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Scouting the opponent: Duke football and Virginia set for ACC Coastal clash

<p>Duke's defense will be tasked with slowing a Virginia offense led by quarterback Bryce Perkins.</p>

Duke's defense will be tasked with slowing a Virginia offense led by quarterback Bryce Perkins.

Here comes the heart of Duke’s conference schedule.

After beating up on Georgia Tech this past weekend, the Blue Devils will head to Charlottesville, Va., to take on Virginia at Scott Stadium Saturday at 3:30 p.m. The contest begins the team’s run of three road games against ACC Coastal rivals over the next five weeks. The matchup with the Cavaliers may be the toughest of those road games, however, with Virginia entering the season as ACC Coastal favorites and reaching as high as No. 20 in the AP Top 25 Poll just a few weeks ago. 

Two consecutive losses—including a brutal offensive showing at Miami last week—have forced the Cavaliers out of the Top 25, but that doesn’t mean this weekend’s game is any less crucial for Duke.

“Big challenge this week for our team,” Blue Devil head coach David Cutcliffe said. “Obviously [we're] going on the road, but we’re going on the road against a team that may be as balanced as any team I’ve ever seen, and it’s kind of become their culture. Offensively, defensively and in the kicking game, in all elements of playing football we always talk about the blend here. They’re as good as you get at doing it.”

Let's take a look at five key questions for Duke as it prepares for its matchup with the Cavaliers.

Can the Blue Devils contain Bryce Perkins?

Virginia head coach Bronco Mendenhall has done an admirable job overhauling the program, improving from a 2-10 finish in his first season at the helm to 6-7 in 2017 and 8-5 last year. A key part of that turnaround has been the play of quarterback Bryce Perkins. 

The dual-threat senior took over the Cavaliers' offense last season, passing for 2,680 yards, 25 touchdowns and only nine interceptions while adding 923 yards and nine scores on the ground. Perkins torched Duke in 2018, tallying three touchdowns and 250 total yards.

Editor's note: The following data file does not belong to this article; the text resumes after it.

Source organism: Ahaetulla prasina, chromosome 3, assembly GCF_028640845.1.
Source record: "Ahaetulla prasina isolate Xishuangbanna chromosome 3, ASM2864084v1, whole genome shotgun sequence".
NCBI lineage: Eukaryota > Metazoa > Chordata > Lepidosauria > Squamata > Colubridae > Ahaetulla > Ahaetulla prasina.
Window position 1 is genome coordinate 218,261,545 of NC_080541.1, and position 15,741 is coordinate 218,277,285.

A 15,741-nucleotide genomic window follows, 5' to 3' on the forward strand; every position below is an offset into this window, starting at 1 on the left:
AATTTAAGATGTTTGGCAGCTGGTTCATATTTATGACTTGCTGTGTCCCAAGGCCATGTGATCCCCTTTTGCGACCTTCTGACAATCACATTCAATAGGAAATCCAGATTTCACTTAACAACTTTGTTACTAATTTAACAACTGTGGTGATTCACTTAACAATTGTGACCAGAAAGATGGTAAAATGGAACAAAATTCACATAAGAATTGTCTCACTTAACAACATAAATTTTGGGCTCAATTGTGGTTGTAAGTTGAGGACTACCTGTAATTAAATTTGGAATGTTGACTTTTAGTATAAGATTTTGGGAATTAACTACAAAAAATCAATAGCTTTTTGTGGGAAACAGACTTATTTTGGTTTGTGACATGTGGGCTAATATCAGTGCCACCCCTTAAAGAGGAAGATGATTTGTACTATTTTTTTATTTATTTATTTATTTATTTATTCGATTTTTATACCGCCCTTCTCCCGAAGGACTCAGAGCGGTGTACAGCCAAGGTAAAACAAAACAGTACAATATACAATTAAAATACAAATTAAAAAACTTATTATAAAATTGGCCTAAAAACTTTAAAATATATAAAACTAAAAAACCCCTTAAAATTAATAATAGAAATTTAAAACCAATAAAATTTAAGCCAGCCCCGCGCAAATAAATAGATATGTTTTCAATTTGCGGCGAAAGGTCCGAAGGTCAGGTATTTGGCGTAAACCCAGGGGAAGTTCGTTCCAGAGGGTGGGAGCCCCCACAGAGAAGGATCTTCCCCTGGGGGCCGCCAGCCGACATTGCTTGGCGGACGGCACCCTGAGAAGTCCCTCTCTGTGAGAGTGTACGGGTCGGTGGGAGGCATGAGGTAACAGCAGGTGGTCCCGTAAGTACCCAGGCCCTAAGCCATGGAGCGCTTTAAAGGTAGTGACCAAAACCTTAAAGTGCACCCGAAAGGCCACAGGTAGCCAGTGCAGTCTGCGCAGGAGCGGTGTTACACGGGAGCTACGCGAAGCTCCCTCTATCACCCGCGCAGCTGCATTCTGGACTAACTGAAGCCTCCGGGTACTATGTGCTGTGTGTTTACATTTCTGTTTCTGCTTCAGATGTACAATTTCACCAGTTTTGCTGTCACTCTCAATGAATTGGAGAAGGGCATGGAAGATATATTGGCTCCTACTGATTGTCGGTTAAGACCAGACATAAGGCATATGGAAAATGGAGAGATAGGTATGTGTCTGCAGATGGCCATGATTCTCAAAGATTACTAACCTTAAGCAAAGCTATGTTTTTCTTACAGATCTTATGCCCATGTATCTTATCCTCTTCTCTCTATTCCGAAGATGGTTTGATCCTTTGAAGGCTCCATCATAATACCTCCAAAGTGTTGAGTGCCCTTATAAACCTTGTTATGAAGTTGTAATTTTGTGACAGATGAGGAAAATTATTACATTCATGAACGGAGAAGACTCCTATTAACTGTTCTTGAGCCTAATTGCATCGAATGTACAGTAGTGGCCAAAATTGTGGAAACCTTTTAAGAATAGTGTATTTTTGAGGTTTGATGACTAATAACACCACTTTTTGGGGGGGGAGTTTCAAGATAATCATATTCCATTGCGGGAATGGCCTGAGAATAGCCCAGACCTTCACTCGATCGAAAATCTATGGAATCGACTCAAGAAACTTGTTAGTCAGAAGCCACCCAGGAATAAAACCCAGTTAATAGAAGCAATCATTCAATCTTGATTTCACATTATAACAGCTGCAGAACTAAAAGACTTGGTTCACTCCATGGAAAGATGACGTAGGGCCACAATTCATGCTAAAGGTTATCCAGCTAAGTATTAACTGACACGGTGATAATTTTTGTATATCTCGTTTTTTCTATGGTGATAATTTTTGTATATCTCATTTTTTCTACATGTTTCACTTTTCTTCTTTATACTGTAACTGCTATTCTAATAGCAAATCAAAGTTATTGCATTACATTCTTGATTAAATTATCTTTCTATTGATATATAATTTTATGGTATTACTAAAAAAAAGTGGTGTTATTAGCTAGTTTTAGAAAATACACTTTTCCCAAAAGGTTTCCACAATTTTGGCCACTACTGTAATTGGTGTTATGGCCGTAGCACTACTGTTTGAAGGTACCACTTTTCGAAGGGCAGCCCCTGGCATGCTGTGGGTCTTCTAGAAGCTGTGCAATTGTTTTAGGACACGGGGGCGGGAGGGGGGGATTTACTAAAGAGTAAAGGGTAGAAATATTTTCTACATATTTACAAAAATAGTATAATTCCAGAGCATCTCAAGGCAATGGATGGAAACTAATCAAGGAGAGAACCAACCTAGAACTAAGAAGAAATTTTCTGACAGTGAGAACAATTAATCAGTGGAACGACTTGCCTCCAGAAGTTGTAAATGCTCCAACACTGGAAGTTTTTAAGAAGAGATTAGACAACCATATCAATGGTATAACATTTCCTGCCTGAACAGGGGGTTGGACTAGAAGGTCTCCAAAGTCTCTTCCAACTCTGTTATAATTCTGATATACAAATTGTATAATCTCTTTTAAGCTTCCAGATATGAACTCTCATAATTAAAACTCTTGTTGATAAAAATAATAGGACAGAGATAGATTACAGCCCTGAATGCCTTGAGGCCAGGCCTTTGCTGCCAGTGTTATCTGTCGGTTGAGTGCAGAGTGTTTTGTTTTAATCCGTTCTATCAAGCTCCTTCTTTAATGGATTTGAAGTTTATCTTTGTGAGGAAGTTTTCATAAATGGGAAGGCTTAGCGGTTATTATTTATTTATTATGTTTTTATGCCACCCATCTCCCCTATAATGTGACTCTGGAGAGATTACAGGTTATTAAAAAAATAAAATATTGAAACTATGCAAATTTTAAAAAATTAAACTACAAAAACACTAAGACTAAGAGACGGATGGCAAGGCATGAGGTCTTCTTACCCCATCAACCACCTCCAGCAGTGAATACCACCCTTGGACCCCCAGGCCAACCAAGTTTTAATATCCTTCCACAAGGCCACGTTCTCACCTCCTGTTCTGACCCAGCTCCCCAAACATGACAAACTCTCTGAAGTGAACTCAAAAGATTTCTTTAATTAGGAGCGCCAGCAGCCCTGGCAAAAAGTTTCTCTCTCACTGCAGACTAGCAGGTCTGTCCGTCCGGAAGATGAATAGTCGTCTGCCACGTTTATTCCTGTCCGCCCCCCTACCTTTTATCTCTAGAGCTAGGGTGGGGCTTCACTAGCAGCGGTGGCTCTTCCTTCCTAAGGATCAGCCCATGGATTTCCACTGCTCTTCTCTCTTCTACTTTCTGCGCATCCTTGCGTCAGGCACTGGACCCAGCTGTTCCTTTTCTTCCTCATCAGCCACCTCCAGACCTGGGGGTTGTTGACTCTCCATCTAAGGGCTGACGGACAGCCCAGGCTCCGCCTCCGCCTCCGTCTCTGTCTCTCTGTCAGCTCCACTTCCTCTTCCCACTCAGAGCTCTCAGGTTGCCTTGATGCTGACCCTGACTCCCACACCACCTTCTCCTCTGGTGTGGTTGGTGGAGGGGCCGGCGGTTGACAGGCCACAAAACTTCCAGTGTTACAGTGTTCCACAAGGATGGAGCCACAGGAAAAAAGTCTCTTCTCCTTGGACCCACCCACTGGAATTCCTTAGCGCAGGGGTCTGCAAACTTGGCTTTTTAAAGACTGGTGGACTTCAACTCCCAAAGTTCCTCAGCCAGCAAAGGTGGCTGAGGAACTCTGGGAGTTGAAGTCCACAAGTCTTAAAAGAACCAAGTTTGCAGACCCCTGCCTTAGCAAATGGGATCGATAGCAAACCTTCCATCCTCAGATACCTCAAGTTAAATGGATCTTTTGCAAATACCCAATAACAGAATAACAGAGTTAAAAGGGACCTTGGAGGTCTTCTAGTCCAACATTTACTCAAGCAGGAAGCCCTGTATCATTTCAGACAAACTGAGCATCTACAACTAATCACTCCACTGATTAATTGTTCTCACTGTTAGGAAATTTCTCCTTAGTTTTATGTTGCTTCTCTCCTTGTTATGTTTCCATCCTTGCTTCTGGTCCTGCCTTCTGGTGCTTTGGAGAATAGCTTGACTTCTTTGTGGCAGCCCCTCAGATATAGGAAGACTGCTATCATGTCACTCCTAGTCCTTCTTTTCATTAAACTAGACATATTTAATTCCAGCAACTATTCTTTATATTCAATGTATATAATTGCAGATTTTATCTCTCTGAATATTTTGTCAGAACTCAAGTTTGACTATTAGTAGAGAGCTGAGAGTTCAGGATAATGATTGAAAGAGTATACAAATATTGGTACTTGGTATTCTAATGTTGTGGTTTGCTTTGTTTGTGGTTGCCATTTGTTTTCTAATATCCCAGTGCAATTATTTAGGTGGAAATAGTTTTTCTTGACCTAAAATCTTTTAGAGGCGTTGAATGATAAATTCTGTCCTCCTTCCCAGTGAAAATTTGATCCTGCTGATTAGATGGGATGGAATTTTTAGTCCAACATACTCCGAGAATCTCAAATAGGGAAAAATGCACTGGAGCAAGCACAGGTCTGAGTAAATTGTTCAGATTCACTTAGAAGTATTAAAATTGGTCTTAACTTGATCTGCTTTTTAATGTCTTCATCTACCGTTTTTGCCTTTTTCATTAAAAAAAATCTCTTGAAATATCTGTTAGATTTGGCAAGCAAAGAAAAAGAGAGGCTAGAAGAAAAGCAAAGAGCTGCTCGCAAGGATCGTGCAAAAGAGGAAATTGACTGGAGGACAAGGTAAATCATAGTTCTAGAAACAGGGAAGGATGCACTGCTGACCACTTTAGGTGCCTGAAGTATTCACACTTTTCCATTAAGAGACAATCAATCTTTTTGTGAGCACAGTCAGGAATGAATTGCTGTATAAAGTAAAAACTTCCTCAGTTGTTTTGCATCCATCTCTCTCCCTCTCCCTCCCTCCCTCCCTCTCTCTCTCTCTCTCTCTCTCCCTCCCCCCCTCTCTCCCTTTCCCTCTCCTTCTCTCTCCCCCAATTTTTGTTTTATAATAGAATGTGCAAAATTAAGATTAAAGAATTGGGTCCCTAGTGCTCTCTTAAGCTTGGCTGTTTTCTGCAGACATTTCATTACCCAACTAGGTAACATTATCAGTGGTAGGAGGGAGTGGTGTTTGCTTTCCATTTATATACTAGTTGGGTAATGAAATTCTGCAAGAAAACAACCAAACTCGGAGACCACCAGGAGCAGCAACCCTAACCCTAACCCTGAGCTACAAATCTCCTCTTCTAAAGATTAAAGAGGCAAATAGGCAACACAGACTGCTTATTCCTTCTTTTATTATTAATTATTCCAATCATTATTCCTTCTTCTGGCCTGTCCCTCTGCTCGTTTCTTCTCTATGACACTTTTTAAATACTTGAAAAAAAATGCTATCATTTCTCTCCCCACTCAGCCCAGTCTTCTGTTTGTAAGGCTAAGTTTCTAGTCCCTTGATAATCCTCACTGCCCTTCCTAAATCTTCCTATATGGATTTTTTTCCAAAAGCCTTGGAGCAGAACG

“[Perkins] is a terrific passer,” Cutcliffe said. “I hear people talk about him running. He is a terrific pinpoint passer. He throws about as well from any body position as anybody I’ve ever seen.”

How has Virginia revamped its offensive weapons?

Entering the year, Virginia was tasked with replacing the production of one of Perkins’ top targets in Olamide Zaccheaus, who posted a team-leading 1,058 receiving yards in 2018 before signing with the Atlanta Falcons as an undrafted free agent. The Cavaliers’ new crop of senior receivers have stepped up in his absence, with Hasise Dubois pacing the team with 427 yards and Joe Reed adding 355 yards and four scores of his own.

Virginia’s rushing attack also needed some revamping entering the 2019 campaign, with last year’s leading rusher, Jordan Ellis, graduating and signing with the Cincinnati Bengals as an undrafted free agent. While junior tailback P.K. Kier was expected to be replace Ellis atop the depth chart, a spring concussion paved way for the emergence of sophomore Wayne Taulapapa, who leads the team with 210 yards and five touchdowns on the ground.